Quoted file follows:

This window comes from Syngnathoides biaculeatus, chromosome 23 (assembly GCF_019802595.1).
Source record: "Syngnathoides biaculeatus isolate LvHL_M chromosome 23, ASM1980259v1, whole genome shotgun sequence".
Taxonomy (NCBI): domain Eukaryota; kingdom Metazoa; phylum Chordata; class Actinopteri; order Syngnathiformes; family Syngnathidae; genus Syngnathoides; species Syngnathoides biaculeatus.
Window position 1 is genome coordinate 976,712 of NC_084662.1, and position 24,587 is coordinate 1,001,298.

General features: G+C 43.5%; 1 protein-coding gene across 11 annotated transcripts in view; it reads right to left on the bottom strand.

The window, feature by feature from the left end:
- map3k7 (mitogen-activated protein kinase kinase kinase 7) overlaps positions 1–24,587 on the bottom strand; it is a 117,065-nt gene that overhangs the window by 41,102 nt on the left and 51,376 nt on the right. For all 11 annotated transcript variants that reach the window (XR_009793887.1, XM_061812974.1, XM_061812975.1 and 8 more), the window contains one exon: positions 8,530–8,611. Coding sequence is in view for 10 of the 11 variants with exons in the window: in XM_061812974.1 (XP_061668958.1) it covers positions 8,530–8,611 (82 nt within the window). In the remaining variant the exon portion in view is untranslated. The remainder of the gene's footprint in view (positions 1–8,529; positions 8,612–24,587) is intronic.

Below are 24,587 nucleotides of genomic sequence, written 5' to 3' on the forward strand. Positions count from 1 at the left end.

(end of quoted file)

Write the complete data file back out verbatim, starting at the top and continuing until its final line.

This window comes from Syngnathoides biaculeatus, chromosome 23 (assembly GCF_019802595.1).
Source record: "Syngnathoides biaculeatus isolate LvHL_M chromosome 23, ASM1980259v1, whole genome shotgun sequence".
Taxonomy (NCBI): domain Eukaryota; kingdom Metazoa; phylum Chordata; class Actinopteri; order Syngnathiformes; family Syngnathidae; genus Syngnathoides; species Syngnathoides biaculeatus.
Window position 1 is genome coordinate 976,712 of NC_084662.1, and position 24,587 is coordinate 1,001,298.

General features: G+C 43.5%; 1 protein-coding gene across 11 annotated transcripts in view; it reads right to left on the bottom strand.

The window, feature by feature from the left end:
- map3k7 (mitogen-activated protein kinase kinase kinase 7) overlaps positions 1–24,587 on the bottom strand; it is a 117,065-nt gene that overhangs the window by 41,102 nt on the left and 51,376 nt on the right. For all 11 annotated transcript variants that reach the window (XR_009793887.1, XM_061812974.1, XM_061812975.1 and 8 more), the window contains one exon: positions 8,530–8,611. Coding sequence is in view for 10 of the 11 variants with exons in the window: in XM_061812974.1 (XP_061668958.1) it covers positions 8,530–8,611 (82 nt within the window). In the remaining variant the exon portion in view is untranslated. The remainder of the gene's footprint in view (positions 1–8,529; positions 8,612–24,587) is intronic.

Below are 24,587 nucleotides of genomic sequence, written 5' to 3' on the forward strand. Positions count from 1 at the left end.